Landscapers to the Rescue

August 30, 2000
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CHICAGO, IL — A local landscaper can be an air conditioning contractor’s best friend when commercial customers want energy savings and have environmental concerns.

That might be one of the messages coming from a decidedly offbeat project in downtown Chicago.

On the roof of the 14-story City Hall, structural engineers, architects, and landscapers have put in 12,750 cu ft of a special soil, 20,000 plants, and two full-size trees. It won’t be seen from street level, and chances are it won’t be open to the public.

It’s purpose? Primarily air conditioning energy savings. Studies have shown that rooftop temperatures often run up to 40°F higher than at ground level during the summer in northern Illinois cities. Environmentalists say this is due to the rooftops’ hard surfaces and the common use of black tar, which absorbs heat.

City officials are hoping that the rooftop garden will knock $4,000 annually off the building’s air conditioning costs and extend the life of the mechanical equipment.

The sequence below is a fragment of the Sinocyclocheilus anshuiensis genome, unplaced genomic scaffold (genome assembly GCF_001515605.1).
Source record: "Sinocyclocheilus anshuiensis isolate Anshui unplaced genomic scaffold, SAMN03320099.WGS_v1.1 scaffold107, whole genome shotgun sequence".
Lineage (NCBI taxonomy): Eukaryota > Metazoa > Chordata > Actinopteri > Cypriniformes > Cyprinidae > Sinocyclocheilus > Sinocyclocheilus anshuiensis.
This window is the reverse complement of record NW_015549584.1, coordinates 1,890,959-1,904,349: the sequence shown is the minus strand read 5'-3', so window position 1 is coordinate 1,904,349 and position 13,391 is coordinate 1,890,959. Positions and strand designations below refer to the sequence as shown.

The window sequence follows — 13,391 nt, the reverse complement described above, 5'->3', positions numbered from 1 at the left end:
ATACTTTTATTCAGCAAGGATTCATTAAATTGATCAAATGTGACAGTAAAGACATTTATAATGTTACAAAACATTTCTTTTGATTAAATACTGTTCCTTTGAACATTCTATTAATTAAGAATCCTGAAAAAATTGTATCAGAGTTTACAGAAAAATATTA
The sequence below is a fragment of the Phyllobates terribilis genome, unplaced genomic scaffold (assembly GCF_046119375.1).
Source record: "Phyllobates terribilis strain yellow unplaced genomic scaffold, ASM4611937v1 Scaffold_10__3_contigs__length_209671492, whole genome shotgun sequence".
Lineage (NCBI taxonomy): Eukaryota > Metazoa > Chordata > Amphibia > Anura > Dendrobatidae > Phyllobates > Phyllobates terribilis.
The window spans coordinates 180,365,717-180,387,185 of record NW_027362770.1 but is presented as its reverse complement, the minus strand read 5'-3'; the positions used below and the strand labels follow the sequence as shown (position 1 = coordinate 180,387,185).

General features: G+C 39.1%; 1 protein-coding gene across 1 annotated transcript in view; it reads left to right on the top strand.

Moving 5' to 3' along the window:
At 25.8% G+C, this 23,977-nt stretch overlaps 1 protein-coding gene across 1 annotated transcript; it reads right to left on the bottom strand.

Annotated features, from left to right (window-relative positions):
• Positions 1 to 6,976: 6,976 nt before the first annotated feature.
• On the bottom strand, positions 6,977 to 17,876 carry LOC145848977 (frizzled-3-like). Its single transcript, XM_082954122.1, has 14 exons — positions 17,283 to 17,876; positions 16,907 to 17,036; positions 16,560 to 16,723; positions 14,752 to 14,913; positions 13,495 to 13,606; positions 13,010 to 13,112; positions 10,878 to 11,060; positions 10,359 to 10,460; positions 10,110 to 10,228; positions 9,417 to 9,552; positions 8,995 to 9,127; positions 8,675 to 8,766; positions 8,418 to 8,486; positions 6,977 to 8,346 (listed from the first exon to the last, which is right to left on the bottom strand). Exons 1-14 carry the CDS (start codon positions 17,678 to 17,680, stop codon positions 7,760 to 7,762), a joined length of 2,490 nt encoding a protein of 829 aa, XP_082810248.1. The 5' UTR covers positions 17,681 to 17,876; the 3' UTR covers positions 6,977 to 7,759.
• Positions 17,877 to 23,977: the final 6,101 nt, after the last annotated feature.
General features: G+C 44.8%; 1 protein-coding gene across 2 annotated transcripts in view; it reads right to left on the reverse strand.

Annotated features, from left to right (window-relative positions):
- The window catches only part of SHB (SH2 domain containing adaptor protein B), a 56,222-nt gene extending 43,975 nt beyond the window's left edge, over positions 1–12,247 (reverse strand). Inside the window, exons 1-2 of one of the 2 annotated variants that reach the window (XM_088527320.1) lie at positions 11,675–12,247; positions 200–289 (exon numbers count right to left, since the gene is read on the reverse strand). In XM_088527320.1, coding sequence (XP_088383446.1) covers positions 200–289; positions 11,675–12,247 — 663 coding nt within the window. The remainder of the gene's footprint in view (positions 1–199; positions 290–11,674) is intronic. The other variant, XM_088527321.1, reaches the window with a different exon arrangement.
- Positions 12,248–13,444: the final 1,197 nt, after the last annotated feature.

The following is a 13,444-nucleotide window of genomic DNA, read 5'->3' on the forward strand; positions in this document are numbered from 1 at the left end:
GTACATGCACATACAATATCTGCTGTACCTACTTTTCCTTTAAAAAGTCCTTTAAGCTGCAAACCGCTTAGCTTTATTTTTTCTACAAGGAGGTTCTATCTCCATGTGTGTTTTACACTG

An added spin is the use of the foliage to reduce ozone pollution, officials said.



Rooftop Garden Recipe

The project, which got underway in mid-May, starts with a layer of gravel, then a sheet of water-permeable membrane. On top of that is placed a special soil mixture of compost, mulch, and sponge-like ingredients.

The soil mixture is designed to have less weight than typical soil and be able to retain more water. The two full-size trees (a cockspur hawthorn and a prairie crabapple) will be placed over two of the building’s structural columns.

The use of vegetation for energy and environmental reasons is based on rooftop garden ideas Chicago Mayor Richard Daley noticed on his travels in Europe. Some other Chicago buildings are also targeted for such work.

Comparable non-rooftop-landscaped buildings will be monitored to see how much of an impact such efforts have.

That research aspect, in part, justifies the $1.4 million price tag for the project. City officials also noted the money is coming from part of a settlement the city won in a dispute with the electrical company that serves the city.

The project’s impact on cooling costs will not be fully measured until next summer.

Publication date: 09/04/2000

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